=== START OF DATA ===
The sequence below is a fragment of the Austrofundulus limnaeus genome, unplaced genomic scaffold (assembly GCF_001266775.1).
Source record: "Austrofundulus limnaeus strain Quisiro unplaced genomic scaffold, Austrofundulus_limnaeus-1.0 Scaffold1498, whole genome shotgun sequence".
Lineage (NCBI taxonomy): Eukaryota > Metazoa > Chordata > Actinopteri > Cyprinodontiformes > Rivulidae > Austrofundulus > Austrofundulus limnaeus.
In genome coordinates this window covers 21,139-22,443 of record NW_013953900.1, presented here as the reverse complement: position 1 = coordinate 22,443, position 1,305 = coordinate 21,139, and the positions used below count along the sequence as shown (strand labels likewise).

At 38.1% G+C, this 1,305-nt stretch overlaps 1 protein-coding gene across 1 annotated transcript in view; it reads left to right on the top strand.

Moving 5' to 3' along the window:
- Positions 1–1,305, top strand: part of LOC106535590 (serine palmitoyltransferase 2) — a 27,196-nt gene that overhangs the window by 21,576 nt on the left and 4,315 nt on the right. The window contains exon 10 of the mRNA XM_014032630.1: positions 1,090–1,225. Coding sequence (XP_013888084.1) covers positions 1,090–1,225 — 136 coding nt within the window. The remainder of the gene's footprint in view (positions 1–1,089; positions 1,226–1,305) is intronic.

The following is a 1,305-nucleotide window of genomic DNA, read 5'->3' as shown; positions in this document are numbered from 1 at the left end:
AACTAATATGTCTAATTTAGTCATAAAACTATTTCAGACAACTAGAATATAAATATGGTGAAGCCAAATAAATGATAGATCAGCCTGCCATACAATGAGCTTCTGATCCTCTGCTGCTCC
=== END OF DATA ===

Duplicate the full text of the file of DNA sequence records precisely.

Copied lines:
The sequence below is a fragment of the Austrofundulus limnaeus genome, unplaced genomic scaffold (assembly GCF_001266775.1).
Source record: "Austrofundulus limnaeus strain Quisiro unplaced genomic scaffold, Austrofundulus_limnaeus-1.0 Scaffold1498, whole genome shotgun sequence".
Lineage (NCBI taxonomy): Eukaryota > Metazoa > Chordata > Actinopteri > Cyprinodontiformes > Rivulidae > Austrofundulus > Austrofundulus limnaeus.
In genome coordinates this window covers 21,139-22,443 of record NW_013953900.1, presented here as the reverse complement: position 1 = coordinate 22,443, position 1,305 = coordinate 21,139, and the positions used below count along the sequence as shown (strand labels likewise).

At 38.1% G+C, this 1,305-nt stretch overlaps 1 protein-coding gene across 1 annotated transcript in view; it reads left to right on the top strand.

Moving 5' to 3' along the window:
- Positions 1–1,305, top strand: part of LOC106535590 (serine palmitoyltransferase 2) — a 27,196-nt gene that overhangs the window by 21,576 nt on the left and 4,315 nt on the right. The window contains exon 10 of the mRNA XM_014032630.1: positions 1,090–1,225. Coding sequence (XP_013888084.1) covers positions 1,090–1,225 — 136 coding nt within the window. The remainder of the gene's footprint in view (positions 1–1,089; positions 1,226–1,305) is intronic.

The following is a 1,305-nucleotide window of genomic DNA, read 5'->3' as shown; positions in this document are numbered from 1 at the left end:
AACTAATATGTCTAATTTAGTCATAAAACTATTTCAGACAACTAGAATATAAATATGGTGAAGCCAAATAAATGATAGATCAGCCTGCCATACAATGAGCTTCTGATCCTCTGCTGCTCC